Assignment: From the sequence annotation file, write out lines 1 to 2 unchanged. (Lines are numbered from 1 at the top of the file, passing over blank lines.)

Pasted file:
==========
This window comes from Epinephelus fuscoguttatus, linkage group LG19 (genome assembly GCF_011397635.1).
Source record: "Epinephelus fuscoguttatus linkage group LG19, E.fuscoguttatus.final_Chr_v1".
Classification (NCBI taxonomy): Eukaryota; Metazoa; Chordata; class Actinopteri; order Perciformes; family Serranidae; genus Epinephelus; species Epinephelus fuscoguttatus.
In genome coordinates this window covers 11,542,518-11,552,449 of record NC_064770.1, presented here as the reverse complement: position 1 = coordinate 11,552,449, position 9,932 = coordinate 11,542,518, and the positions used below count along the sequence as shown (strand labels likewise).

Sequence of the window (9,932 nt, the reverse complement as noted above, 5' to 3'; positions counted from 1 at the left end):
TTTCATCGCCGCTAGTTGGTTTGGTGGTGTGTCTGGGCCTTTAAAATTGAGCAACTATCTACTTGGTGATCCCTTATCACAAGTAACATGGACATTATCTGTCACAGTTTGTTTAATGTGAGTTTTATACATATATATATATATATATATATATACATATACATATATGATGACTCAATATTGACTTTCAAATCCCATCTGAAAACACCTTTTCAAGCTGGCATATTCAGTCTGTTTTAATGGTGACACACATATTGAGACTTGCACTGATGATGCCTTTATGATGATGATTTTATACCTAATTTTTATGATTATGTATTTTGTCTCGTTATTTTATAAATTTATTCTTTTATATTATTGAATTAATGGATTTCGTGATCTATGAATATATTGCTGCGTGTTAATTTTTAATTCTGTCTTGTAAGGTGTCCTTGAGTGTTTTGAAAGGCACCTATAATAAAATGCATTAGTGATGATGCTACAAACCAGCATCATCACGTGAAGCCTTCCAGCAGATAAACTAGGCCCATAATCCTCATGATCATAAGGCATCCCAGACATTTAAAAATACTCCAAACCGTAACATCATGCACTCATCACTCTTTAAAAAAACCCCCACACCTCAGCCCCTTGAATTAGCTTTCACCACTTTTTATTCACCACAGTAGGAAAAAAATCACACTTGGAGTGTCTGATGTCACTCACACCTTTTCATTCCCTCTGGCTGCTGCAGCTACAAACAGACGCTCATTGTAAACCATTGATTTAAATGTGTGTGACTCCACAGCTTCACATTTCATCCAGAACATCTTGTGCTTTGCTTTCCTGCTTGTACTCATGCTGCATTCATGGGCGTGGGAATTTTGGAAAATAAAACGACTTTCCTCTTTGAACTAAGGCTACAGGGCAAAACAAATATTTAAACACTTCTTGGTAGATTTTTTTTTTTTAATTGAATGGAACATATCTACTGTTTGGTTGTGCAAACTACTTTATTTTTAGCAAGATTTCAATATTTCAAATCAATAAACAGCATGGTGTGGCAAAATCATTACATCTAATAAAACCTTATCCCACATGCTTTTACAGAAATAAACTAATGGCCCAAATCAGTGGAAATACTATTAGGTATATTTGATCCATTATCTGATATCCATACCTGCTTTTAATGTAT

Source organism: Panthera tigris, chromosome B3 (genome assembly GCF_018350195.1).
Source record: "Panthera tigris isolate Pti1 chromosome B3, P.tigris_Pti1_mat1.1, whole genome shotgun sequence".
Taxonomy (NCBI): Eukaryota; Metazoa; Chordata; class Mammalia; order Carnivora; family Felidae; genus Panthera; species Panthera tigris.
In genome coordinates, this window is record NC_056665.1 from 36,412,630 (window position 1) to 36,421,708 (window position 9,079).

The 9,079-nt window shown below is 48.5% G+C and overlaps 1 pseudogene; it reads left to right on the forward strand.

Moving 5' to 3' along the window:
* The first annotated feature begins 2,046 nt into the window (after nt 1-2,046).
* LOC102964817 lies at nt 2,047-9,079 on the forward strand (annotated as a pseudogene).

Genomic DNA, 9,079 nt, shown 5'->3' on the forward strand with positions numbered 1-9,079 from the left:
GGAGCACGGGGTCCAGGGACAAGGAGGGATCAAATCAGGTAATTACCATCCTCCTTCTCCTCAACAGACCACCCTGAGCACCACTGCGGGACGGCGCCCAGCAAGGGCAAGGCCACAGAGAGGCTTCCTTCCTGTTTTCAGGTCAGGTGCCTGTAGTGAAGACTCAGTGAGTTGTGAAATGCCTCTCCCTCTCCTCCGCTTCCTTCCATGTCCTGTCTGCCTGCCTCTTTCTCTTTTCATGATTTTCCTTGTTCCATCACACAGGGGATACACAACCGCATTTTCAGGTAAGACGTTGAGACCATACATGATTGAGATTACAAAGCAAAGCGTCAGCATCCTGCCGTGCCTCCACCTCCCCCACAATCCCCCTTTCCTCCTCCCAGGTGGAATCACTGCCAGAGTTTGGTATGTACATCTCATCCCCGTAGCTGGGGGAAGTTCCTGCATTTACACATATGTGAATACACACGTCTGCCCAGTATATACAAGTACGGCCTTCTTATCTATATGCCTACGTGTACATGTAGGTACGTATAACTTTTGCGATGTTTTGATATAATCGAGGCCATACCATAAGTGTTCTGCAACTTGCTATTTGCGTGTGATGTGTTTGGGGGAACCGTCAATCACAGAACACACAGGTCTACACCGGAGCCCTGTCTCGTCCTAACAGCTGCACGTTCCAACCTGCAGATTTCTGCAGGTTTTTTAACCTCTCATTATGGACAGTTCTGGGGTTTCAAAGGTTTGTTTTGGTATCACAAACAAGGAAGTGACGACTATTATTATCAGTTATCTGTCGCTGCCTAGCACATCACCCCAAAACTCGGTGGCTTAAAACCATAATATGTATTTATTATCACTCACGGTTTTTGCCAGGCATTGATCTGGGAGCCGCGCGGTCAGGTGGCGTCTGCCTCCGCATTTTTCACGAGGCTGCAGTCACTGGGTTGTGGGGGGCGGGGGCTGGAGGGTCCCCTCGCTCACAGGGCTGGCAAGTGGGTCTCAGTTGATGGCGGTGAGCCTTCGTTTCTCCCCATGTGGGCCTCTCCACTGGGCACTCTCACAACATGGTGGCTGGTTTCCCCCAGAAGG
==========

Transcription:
This window comes from Epinephelus fuscoguttatus, linkage group LG19 (genome assembly GCF_011397635.1).
Source record: "Epinephelus fuscoguttatus linkage group LG19, E.fuscoguttatus.final_Chr_v1".